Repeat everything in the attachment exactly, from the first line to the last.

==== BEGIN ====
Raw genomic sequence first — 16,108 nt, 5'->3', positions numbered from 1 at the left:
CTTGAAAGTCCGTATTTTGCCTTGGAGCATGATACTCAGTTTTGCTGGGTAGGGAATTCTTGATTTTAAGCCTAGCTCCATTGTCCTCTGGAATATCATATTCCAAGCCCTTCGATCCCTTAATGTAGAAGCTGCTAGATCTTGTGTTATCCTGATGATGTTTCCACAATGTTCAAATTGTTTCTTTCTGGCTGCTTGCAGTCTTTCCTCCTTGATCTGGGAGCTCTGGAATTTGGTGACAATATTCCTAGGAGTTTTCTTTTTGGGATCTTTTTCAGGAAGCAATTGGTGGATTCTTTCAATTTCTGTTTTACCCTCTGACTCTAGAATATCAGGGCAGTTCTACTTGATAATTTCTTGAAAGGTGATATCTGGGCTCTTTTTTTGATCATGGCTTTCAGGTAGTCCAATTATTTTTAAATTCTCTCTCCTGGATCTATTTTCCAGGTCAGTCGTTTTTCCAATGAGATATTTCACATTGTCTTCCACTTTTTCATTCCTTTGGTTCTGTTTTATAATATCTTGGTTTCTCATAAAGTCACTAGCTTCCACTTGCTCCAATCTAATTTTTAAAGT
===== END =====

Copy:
Raw genomic sequence first — 16,108 nt, 5'->3', positions numbered from 1 at the left:
CTTGAAAGTCCGTATTTTGCCTTGGAGCATGATACTCAGTTTTGCTGGGTAGGGAATTCTTGATTTTAAGCCTAGCTCCATTGTCCTCTGGAATATCATATTCCAAGCCCTTCGATCCCTTAATGTAGAAGCTGCTAGATCTTGTGTTATCCTGATGATGTTTCCACAATGTTCAAATTGTTTCTTTCTGGCTGCTTGCAGTCTTTCCTCCTTGATCTGGGAGCTCTGGAATTTGGTGACAATATTCCTAGGAGTTTTCTTTTTGGGATCTTTTTCAGGAAGCAATTGGTGGATTCTTTCAATTTCTGTTTTACCCTCTGACTCTAGAATATCAGGGCAGTTCTACTTGATAATTTCTTGAAAGGTGATATCTGGGCTCTTTTTTTGATCATGGCTTTCAGGTAGTCCAATTATTTTTAAATTCTCTCTCCTGGATCTATTTTCCAGGTCAGTCGTTTTTCCAATGAGATATTTCACATTGTCTTCCACTTTTTCATTCCTTTGGTTCTGTTTTATAATATCTTGGTTTCTCATAAAGTCACTAGCTTCCACTTGCTCCAATCTAATTTTTAAAGT